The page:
Film Review – Ice Age: Continental Drift
There aren’t a lot of sure things in the film industry. Expected blockbusters frequently come out as duds; small films explode into hits…there seems to be nothing certain. But if I were to hazard a guess about the chances of the new Ice Age film, Ice Age: Continental Drift, it would be that it is pretty much guaranteed to be a hit.
Ice Age is one series that astounds me with its level of success. I’m not saying it isn’t good…in fact, I’m a bit of an Ice Age defender. For the most part it is pretty harmless, but it isn’t something that leaves a long-term impression. That being said, all of the films have made hundreds of millions of dollars, with the last chapter, Ice Age: Dawn of the Dinosaurs, earning almost $900 million worldwide. Certainly you can chalk a portion of that money up to the transition to 3D in the series (side note: this film is in 3D, too), but however you slice it, that still is a bona fide hit.
The newest film continues the adventures of Manny, Diego, and Sid (voiced by Ray Romano, Denis Leary, and John Lequizamo, respectively). This time they are sent on a journey to find Manny’s family after their pack is split up by the sudden arrival of continental drift. One of the dramatic changes heading into this film was the departure of series fixture director Carlos Saldanha, who had been involved in directing the previous three megahits. He’s moved on to continue the Rio franchise, another megahit in the making. In his place are Steve Martino (one of the directors of Horton Hears a Who!) and Mike Thurmeier (who has been involved in the animation department on several of the Ice Age movies). Despite the departure of Saldanha, there is no noticeable drop in quality, but Martino and Thurmeier don’t do anything to differentiate themselves, either.
I’d be remiss if I didn’t talk about the animation, and that has always been one of the strengths of the series. The visuals are lush and colorful, the animation is smooth, and character design is excellent. I can’t say that I was particularly impressed by the 3D, but it wasn’t terrible, and the list of films that I think make 3D worthwhile is a pretty short one. In all technical categories, this film is pretty successful, and there really isn’t much to complain about there. All the problems lie in the narrative content realm.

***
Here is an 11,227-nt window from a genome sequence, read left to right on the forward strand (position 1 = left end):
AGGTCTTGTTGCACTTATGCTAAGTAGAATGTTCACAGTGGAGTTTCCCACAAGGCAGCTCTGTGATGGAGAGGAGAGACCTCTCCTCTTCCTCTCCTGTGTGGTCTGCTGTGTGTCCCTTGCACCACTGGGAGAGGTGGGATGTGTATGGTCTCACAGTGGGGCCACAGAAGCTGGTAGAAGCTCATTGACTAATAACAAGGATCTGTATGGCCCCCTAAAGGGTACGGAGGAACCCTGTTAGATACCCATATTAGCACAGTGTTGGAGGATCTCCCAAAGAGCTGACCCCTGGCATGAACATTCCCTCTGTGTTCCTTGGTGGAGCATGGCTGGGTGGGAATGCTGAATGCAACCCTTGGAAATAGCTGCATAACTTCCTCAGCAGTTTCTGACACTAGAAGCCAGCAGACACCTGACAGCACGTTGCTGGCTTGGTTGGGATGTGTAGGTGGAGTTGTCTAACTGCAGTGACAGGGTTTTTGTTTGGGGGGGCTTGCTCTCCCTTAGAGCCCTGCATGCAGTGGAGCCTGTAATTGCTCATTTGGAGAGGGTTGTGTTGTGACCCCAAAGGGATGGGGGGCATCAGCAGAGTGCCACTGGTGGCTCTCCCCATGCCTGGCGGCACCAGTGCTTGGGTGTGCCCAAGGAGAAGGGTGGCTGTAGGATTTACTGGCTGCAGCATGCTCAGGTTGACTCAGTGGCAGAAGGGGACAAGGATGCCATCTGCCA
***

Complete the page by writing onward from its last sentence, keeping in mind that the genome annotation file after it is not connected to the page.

Without question, Ice Age is a franchise directed at children, and it really makes you have a new appreciation for companies like Pixar that are able to cater to both children and adults. The story here is for the most part unoriginal, and one viewing of this movie is enough for me. The film is riddled with clichés, but I can’t really fault it for pushing good moral values, since it is directed at kids. The plot stresses the importance of friendship and family, and while I personally don’t need to be lectured about that, I still appreciate the values that they are reinforcing. Though most of the content is geared towards children, I did enjoy the nods to The Odyssey—I just wish the filmmakers had done more with it.
The series has never suffered from a shortage of voice talent, and this chapter is no exception. In addition to the loads of A-list talent that were already in the previous films, this one adds characters voiced by the likes of Jennifer Lopez, Patrick Stewart, and Peter Dinklage. Personally, I think the series has too much focus on name talent, and I prefer the work of lesser known voices like Josh Gad. Much like many other elements of the movie, though, the addition of those voices did little make it better or worse…it still just felt like more of the same.
As with the penguins in the Madagascar series, the most popular part of this series has been the parallel narrative of the prehistoric squirrel Scrat, whose only goal in life is to find acorns. Once again, his failures are the most entertaining part of the movie, as this time he finds a treasure map deep under the sea leading to a land of acorns. His story has no influence on the rest of the story, but he provides nice comedic relief every so often. Despite his popularity, he really hasn’t been spun off on his own, besides a couple of short animated films; if they did more with him, I probably would have a renewed enthusiasm for the franchise.
If you have young kids, this film should be a slam dunk. They will love it, and it is entertaining enough that it isn’t a burden to have to sit through it. It is a lot better than most of the kid movies out there, but it won’t be winning any awards, either. On the bright side, it is a brisk 94 minutes either way—plus, it has a Simpsons short film attached to it.
Final Grade: C+